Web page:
What Is Anxiety Disorder?

While everyone experiences feelings of anxiousness every now and then, anxiety disorder is a mental health issue where a person suffers from feelings of worry that don’t get better, but in fact, increase in severity over time. The anxiety often disrupts the patient’s daily responsibilities, the person’s occupation or education, and his or her relationships. Anxiety disorder can occur in a variety of forms but is most often found in 1 of 3 forms including Generalized Anxiety Disorder, Panic Disorder, and Social Anxiety Disorder or Social Phobia.

What Symptoms Are Associated With Anxiety?

Generalized Anxiety Disorder is categorized by feelings of anxiousness in various situations and stresses in everyday life. Worry exists even when there is no obvious reason for it and people can overly stress about an otherwise resolvable issue. Getting through the day is even difficult. Panic Disorder can be hereditary and is characterized by sudden, repetitive attacks of extreme fear and/or panic, commonly referred to as a panic attack.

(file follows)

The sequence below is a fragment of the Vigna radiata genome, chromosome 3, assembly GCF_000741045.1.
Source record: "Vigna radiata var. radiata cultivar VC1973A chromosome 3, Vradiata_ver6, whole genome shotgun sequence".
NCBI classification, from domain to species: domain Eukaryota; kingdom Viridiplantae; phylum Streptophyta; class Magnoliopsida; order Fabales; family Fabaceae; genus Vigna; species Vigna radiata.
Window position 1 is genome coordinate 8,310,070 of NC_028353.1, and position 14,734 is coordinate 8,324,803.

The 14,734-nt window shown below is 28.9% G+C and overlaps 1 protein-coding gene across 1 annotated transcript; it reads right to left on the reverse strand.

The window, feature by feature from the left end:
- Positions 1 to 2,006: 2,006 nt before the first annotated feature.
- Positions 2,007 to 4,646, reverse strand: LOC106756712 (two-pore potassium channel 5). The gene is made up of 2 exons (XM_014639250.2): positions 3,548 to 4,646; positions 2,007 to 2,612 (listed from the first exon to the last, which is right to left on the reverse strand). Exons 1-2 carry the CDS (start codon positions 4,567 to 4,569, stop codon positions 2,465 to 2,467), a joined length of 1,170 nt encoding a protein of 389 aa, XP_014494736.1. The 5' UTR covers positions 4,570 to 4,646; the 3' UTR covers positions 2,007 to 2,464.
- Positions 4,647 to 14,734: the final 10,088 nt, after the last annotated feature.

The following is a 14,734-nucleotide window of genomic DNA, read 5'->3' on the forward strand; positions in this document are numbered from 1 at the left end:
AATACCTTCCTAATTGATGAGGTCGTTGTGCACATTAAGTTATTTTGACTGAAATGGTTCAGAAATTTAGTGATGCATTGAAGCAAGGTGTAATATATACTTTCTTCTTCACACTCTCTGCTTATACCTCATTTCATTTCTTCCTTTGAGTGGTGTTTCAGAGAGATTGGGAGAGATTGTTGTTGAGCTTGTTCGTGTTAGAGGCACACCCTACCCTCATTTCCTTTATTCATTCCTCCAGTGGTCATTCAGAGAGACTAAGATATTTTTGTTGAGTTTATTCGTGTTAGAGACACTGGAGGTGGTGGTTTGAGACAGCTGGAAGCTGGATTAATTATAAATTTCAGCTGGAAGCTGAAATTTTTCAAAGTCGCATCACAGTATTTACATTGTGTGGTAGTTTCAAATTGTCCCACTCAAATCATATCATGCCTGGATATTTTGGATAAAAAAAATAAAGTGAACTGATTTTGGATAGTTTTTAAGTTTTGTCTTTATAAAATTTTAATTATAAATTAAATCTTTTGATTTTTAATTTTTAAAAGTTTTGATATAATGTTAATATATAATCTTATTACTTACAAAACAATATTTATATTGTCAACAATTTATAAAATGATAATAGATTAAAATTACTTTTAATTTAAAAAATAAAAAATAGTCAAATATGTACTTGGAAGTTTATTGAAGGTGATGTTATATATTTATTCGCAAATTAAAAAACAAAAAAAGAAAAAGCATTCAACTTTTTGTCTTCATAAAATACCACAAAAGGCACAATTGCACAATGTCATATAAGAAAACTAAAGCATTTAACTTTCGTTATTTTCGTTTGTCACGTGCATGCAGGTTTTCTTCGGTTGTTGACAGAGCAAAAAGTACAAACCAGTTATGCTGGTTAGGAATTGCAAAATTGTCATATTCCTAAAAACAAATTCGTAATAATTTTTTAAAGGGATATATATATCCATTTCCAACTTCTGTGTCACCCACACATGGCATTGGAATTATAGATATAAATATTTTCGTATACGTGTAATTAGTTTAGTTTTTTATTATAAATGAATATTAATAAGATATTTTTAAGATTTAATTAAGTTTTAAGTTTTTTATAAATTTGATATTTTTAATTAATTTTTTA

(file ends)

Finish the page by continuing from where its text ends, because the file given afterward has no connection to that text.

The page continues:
Panic attacks are often described as feeling like a heart attack and the person ends up being very fearful of the attacks and worrying about when the next one will happen. It can cause many difficulties in life because the person will avoid situations he or she associates with the attacks. Social phobia can also be hereditary. Those with social phobia experience fear in relation to social situations and interaction. Interacting with people, even speaking, can be terrifying. Patients with social phobia often have trouble making friends and may even have some type of physical reaction when interacting with others.

How Is Anxiety Disorder Treated?

Following a thorough psychiatric evaluation, a Remedy psychiatric provider will create an individualized treatment plan for each patient with anxiety as every patient has a unique experience and specific needs to be addressed. The prescribed treatment plan will depend on the patient, the severity of the disorder, and how he or she is currently responding to therapy or medication.